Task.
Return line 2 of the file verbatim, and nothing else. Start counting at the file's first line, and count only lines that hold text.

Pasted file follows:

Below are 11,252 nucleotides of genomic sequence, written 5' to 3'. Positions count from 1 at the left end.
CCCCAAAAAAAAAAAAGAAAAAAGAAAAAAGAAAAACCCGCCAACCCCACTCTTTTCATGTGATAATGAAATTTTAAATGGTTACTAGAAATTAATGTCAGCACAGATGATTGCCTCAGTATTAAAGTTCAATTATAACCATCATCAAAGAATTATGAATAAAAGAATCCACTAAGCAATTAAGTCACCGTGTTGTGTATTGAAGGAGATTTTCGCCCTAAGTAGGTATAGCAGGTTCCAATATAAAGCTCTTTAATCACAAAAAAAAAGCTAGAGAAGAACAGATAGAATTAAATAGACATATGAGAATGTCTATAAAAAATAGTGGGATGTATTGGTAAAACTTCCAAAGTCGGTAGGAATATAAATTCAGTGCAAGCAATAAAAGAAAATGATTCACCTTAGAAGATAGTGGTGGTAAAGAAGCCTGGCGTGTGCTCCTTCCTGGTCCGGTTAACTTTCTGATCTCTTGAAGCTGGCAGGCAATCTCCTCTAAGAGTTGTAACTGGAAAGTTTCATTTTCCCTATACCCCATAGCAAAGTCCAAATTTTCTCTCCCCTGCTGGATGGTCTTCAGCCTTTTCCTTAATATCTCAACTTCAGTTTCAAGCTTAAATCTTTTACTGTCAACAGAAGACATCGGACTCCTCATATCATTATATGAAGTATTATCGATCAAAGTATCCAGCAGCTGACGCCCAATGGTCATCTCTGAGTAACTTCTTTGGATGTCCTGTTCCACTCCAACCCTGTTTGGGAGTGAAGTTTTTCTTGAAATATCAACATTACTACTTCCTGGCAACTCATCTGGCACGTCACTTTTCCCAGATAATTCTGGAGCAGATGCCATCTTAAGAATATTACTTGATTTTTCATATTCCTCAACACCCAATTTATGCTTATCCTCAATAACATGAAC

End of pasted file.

CCCCAAAAAAAAAAAAGAAAAAAGAAAAAAGAAAAACCCGCCAACCCCACTCTTTTCATGTGATAATGAAATTTTAAATGGTTACTAGAAATTAATGTCAGCACAGATGATTGCCTCAGTATTAAAGTTCAATTATAACCATCATCAAAGAATTATGAATAAAAGAATCCACTAAGCAATTAAGTCACCGTGTTGTGTATTGAAGGAGATTTTCGCCCTAAGTAGGTATAGCAGGTTCCAATATAAAGCTCTTTAATCACAAAAAAAAAGCTAGAGAAGAACAGATAGAATTAAATAGACATATGAGAATGTCTATAAAAAATAGTGGGATGTATTGGTAAAACTTCCAAAGTCGGTAGGAATATAAATTCAGTGCAAGCAATAAAAGAAAATGATTCACCTTAGAAGATAGTGGTGGTAAAGAAGCCTGGCGTGTGCTCCTTCCTGGTCCGGTTAACTTTCTGATCTCTTGAAGCTGGCAGGCAATCTCCTCTAAGAGTTGTAACTGGAAAGTTTCATTTTCCCTATACCCCATAGCAAAGTCCAAATTTTCTCTCCCCTGCTGGATGGTCTTCAGCCTTTTCCTTAATATCTCAACTTCAGTTTCAAGCTTAAATCTTTTACTGTCAACAGAAGACATCGGACTCCTCATATCATTATATGAAGTATTATCGATCAAAGTATCCAGCAGCTGACGCCCAATGGTCATCTCTGAGTAACTTCTTTGGATGTCCTGTTCCACTCCAACCCTGTTTGGGAGTGAAGTTTTTCTTGAAATATCAACATTACTACTTCCTGGCAACTCATCTGGCACGTCACTTTTCCCAGATAATTCTGGAGCAGATGCCATCTTAAGAATATTACTTGATTTTTCATATTCCTCAACACCCAATTTATGCTTATCCTCAATAACATGAAC